“We asked Masami [Akita] to do a split first, and Masami was like, ‘No, let’s do a collab. It’s better. Just do a collab.’ And then we were just kind of on our own, and we were learning, and it put us under this magnifying glass, and it hurt our feelings because people were like, ‘You guys fucking suck.’ We got a really terrible Pitchfork review [laughs]. But it’s important because, yeah, it bruises your ego or whatever, but I think being under that magnifying glass is good sometimes too because it keeps the edge sharp, and you’re like, ‘I can do better than this.’”
“So, I think it’s important. It sucks, though. We don’t make music for other people, really, to be honest. If we wanted to make music for other people, and the idea was to impress an audience and to grow an audience size; we wouldn’t play the kind of music we play, you know? We’d play something maybe more appealing, if that’s all we cared about. So, at the end of the day, nothing drastic changes. Everything influences. You’d be a fucking fool to play this kind of music and be concerned about what others are thinking of it because it appeals to such a small sliver of society at large.”
To Walker’s point, all the work Full Of Hell put into their collaborative albums with The Body and Merzbow have clearly seeped into the band’s gloriously toxic stew of influences, creating a very loud and noisy record. There are parts of the record that sound like the band stuffed everything they could into a Full Of Hell whoopee cushion, and your speakers are slowly releasing every ounce of that amazing air slowly. It’s a beautiful whoopee cushion. That emphasis on letting their individual interests fit into Full Of Hell’s musical extremity is the engine that keeps the band running:
“Spencer’s been on a huge noise rock kick lately, and I can’t stop listening to Tony Molina. Some of the guys have been really into jazz lately, and all of us are obsessed with dub. The Body definitely opened my heart to programmed drums. I mean, I liked ambient music, and I like certain styles of electronic music, but now I’m pretty consumed by it. I really enjoy it. And I think [the musical diversity] keeps our writing process fresh, too. But I think the branching out is good for us. It keeps it fresh when we come back to Full of Hell stuff because we want Full of Hell to be extreme, always. Because that’s just the most fun to play.”
It’s never one person’s visions, and I think that’s the story of the band. Full Of Hell became Full Of Hell after their collaborative albums. They almost needed other people to push their extremity further. Walker agrees:
“That wasn’t intentional. We grew into that. [Working on those albums] was a total gift to our lives in general. I’m really proud, every day, of how I feel like we’re part of a really cool community of bands, and it fosters creativity. It fosters a good code of ethics, I guess, too? It’s not cool to make money choices instead of choices that are good for your art or good for your friends. Those guys reinforced all these ideas that I had gestating in my head that were not real ideas yet. It was a huge deal for us. The collectiveness is everything, I think. Even though this one’s has almost got nobody on it.”
Walker stole my joke before I could get it out. The story of Full of Hell is this: If you’re in hell, you need friends; you need other people. That ethos to kindness, friendship, and empathy. If you’re in hell, create your own heaven, right?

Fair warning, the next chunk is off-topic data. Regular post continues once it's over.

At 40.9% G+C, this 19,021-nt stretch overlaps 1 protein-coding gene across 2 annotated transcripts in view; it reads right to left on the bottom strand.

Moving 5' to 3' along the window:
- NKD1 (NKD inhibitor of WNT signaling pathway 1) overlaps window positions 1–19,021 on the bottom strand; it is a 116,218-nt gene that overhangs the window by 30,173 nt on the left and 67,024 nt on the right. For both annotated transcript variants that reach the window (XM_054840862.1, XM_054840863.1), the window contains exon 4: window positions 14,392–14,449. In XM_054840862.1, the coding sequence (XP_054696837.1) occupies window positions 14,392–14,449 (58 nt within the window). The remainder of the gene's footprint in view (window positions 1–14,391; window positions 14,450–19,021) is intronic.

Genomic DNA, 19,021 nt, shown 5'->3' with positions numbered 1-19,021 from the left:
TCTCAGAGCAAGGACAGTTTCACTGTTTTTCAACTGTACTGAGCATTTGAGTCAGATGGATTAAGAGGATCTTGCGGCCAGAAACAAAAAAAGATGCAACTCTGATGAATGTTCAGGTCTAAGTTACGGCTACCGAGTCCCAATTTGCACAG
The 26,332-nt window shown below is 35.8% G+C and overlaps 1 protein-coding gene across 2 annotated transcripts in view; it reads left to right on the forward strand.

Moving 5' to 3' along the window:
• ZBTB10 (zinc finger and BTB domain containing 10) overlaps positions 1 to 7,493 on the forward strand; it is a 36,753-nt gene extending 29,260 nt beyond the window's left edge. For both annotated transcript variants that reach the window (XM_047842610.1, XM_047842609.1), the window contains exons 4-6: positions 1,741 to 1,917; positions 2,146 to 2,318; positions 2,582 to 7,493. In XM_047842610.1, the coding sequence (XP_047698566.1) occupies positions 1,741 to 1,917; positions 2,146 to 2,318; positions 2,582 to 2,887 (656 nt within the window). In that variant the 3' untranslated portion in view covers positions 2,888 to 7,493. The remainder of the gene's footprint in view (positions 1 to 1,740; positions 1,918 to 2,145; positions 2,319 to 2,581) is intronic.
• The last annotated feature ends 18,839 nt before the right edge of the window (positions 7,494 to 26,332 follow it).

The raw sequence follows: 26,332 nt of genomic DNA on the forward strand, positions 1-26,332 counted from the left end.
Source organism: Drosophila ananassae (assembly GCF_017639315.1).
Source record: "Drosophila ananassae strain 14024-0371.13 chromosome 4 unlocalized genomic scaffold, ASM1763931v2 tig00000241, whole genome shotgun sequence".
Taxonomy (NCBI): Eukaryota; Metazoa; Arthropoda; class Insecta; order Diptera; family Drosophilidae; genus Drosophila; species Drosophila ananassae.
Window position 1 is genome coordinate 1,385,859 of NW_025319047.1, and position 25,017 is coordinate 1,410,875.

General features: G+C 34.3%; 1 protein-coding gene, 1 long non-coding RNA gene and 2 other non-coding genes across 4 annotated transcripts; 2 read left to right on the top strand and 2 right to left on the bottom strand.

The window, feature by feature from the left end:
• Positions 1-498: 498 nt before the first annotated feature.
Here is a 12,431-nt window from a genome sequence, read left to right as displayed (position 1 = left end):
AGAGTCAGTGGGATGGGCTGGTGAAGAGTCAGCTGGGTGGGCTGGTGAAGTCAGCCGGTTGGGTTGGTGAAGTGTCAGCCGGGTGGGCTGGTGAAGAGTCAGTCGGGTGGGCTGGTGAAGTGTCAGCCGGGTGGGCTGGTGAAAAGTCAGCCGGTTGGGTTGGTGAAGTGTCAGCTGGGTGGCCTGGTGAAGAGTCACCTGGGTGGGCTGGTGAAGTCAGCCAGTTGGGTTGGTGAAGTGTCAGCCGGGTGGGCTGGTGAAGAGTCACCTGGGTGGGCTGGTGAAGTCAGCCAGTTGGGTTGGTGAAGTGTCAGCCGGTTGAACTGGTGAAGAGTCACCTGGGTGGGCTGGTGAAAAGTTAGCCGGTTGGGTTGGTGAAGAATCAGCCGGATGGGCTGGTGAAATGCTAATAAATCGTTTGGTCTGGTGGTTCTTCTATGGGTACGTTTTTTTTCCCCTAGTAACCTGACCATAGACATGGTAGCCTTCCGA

“I think thematically,” Walker concurs. “I think it’s definitely a lament of the lack of empathy in humanity, but definitely, on a personal level as a human being, I definitely believe in that connectivity. It’s important.”
One of those friends who has become an integral part of the Full Of Hell artistic vision is Mark McCoy. His artwork has been the visual representation of Walker’s lyrics since 2017’s breakout record, Trumpeting Ecstasy. His ability to transform religious iconography into existential nightmares perfectly captures the band’s ethos in black and white. I asked Walker what the relationship means to him; he was effusive in his praise:
“[McCoy] has this hardcore label, Youth Attack, where the presentation is so fucking flawless with every piece of thing he puts out. And then, his art too, just takes off into this cinematic, insanely dark, beautiful, mysterious, paranormal-looking artwork. And it’s like, he inspired me, and then we got going, and it’s this weird, back-and-forth relationship in terms of Full of Hell specifically, where my lyrics, I’ll give them to him, and they’ll inspire imagery for him, and his imagery will then pivot me in a way where I’m like, ‘Oh, man. This is this record. This is what this is really about.’”
“It’s so weird,” he continues. “I can’t even explain … it’s pure. I can’t explain where the themes really crystallize, and it wouldn’t happen with just me, which is the cool part. It’s pretty amazing. And I didn’t even know who Full of Hell was, really, as a band until we got the Trumpeting art. Because when I saw that cover at first, I was like, ‘I don’t know about this,’ because I thought I was feeding into that stupid 666 imagery shit, which we don’t give a fuck about. You know, having a burning nun’s head? But it was more nuanced than I was thinking. And obviously, in 10 to 30 seconds, I was like, ‘Oh, wait. Nah. This is pretty insane. We need to keep this.’ But those were his interpretations of my lyrics.”
“For this record, I had a dream of this album cover, so he was interpreting imagery that I gave him for the first time. But generally, I don’t fucking know what the records are going to look like, and I’m really nervous until he sends me the art. I know he’s going to kill it, but you never know for sure. And there’s no, ‘Make it again,’ because it takes months for him to collage this stuff together.”
This drives home the point that art is collective, always?
“Oh, yeah,” Walker responds.
Watch the video for “Reeking Tunnels” here:
Photos courtesy of Full Of Hell and Zachary Harrell Jones